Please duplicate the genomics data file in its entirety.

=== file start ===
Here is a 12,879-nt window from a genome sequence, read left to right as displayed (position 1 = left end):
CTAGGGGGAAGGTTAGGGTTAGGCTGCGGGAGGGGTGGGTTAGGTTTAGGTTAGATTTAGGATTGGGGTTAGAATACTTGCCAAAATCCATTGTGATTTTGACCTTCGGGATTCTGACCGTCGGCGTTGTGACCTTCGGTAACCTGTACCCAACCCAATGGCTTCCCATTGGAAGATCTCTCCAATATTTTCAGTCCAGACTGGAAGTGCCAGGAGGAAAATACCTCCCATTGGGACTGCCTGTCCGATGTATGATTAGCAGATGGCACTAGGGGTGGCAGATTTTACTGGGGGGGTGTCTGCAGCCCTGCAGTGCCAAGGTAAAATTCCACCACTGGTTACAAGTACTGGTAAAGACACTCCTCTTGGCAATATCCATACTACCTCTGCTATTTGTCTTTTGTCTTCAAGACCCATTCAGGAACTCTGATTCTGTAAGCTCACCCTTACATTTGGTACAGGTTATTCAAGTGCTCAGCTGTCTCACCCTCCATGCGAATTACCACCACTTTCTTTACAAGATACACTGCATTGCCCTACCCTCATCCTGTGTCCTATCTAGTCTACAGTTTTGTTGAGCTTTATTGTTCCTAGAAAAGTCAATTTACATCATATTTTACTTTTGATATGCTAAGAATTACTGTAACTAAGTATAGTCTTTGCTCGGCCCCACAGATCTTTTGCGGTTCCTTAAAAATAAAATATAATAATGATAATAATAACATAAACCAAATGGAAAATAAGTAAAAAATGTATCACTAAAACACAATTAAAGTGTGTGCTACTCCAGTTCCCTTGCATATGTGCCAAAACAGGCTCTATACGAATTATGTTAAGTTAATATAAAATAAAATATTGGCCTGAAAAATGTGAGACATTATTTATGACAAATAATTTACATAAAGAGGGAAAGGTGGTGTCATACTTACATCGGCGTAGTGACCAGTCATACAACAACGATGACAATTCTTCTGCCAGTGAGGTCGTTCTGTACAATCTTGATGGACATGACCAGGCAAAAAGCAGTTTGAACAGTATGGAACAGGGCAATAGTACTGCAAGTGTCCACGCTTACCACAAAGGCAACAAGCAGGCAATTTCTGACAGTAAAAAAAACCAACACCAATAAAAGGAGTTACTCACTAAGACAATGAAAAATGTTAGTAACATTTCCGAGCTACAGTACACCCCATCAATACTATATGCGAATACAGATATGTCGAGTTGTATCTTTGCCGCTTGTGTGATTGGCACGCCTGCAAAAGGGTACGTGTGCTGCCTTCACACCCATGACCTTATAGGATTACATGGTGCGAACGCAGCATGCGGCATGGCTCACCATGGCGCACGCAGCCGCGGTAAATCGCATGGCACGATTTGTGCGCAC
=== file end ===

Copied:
Here is a 12,879-nt window from a genome sequence, read left to right as displayed (position 1 = left end):
CTAGGGGGAAGGTTAGGGTTAGGCTGCGGGAGGGGTGGGTTAGGTTTAGGTTAGATTTAGGATTGGGGTTAGAATACTTGCCAAAATCCATTGTGATTTTGACCTTCGGGATTCTGACCGTCGGCGTTGTGACCTTCGGTAACCTGTACCCAACCCAATGGCTTCCCATTGGAAGATCTCTCCAATATTTTCAGTCCAGACTGGAAGTGCCAGGAGGAAAATACCTCCCATTGGGACTGCCTGTCCGATGTATGATTAGCAGATGGCACTAGGGGTGGCAGATTTTACTGGGGGGGTGTCTGCAGCCCTGCAGTGCCAAGGTAAAATTCCACCACTGGTTACAAGTACTGGTAAAGACACTCCTCTTGGCAATATCCATACTACCTCTGCTATTTGTCTTTTGTCTTCAAGACCCATTCAGGAACTCTGATTCTGTAAGCTCACCCTTACATTTGGTACAGGTTATTCAAGTGCTCAGCTGTCTCACCCTCCATGCGAATTACCACCACTTTCTTTACAAGATACACTGCATTGCCCTACCCTCATCCTGTGTCCTATCTAGTCTACAGTTTTGTTGAGCTTTATTGTTCCTAGAAAAGTCAATTTACATCATATTTTACTTTTGATATGCTAAGAATTACTGTAACTAAGTATAGTCTTTGCTCGGCCCCACAGATCTTTTGCGGTTCCTTAAAAATAAAATATAATAATGATAATAATAACATAAACCAAATGGAAAATAAGTAAAAAATGTATCACTAAAACACAATTAAAGTGTGTGCTACTCCAGTTCCCTTGCATATGTGCCAAAACAGGCTCTATACGAATTATGTTAAGTTAATATAAAATAAAATATTGGCCTGAAAAATGTGAGACATTATTTATGACAAATAATTTACATAAAGAGGGAAAGGTGGTGTCATACTTACATCGGCGTAGTGACCAGTCATACAACAACGATGACAATTCTTCTGCCAGTGAGGTCGTTCTGTACAATCTTGATGGACATGACCAGGCAAAAAGCAGTTTGAACAGTATGGAACAGGGCAATAGTACTGCAAGTGTCCACGCTTACCACAAAGGCAACAAGCAGGCAATTTCTGACAGTAAAAAAAACCAACACCAATAAAAGGAGTTACTCACTAAGACAATGAAAAATGTTAGTAACATTTCCGAGCTACAGTACACCCCATCAATACTATATGCGAATACAGATATGTCGAGTTGTATCTTTGCCGCTTGTGTGATTGGCACGCCTGCAAAAGGGTACGTGTGCTGCCTTCACACCCATGACCTTATAGGATTACATGGTGCGAACGCAGCATGCGGCATGGCTCACCATGGCGCACGCAGCCGCGGTAAATCGCATGGCACGATTTGTGCGCAC